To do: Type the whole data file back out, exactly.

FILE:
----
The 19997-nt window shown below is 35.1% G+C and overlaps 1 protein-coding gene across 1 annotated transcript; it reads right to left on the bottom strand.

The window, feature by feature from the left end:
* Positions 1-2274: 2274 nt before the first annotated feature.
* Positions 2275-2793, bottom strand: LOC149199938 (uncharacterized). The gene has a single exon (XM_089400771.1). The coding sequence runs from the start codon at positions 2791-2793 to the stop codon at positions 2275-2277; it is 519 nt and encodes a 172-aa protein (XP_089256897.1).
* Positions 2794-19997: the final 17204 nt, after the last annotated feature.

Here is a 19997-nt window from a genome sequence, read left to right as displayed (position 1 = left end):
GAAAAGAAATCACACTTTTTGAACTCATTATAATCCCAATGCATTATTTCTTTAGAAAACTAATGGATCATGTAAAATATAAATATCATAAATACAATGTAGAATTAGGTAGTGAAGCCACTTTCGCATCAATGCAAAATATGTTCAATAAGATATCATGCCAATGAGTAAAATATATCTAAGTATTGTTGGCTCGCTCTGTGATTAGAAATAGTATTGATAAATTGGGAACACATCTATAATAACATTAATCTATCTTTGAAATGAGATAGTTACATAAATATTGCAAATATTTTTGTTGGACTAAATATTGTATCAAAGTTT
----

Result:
The 19997-nt window shown below is 35.1% G+C and overlaps 1 protein-coding gene across 1 annotated transcript; it reads right to left on the bottom strand.

The window, feature by feature from the left end:
* Positions 1-2274: 2274 nt before the first annotated feature.
* Positions 2275-2793, bottom strand: LOC149199938 (uncharacterized). The gene has a single exon (XM_089400771.1). The coding sequence runs from the start codon at positions 2791-2793 to the stop codon at positions 2275-2277; it is 519 nt and encodes a 172-aa protein (XP_089256897.1).
* Positions 2794-19997: the final 17204 nt, after the last annotated feature.

Here is a 19997-nt window from a genome sequence, read left to right as displayed (position 1 = left end):
GAAAAGAAATCACACTTTTTGAACTCATTATAATCCCAATGCATTATTTCTTTAGAAAACTAATGGATCATGTAAAATATAAATATCATAAATACAATGTAGAATTAGGTAGTGAAGCCACTTTCGCATCAATGCAAAATATGTTCAATAAGATATCATGCCAATGAGTAAAATATATCTAAGTATTGTTGGCTCGCTCTGTGATTAGAAATAGTATTGATAAATTGGGAACACATCTATAATAACATTAATCTATCTTTGAAATGAGATAGTTACATAAATATTGCAAATATTTTTGTTGGACTAAATATTGTATCAAAGTTT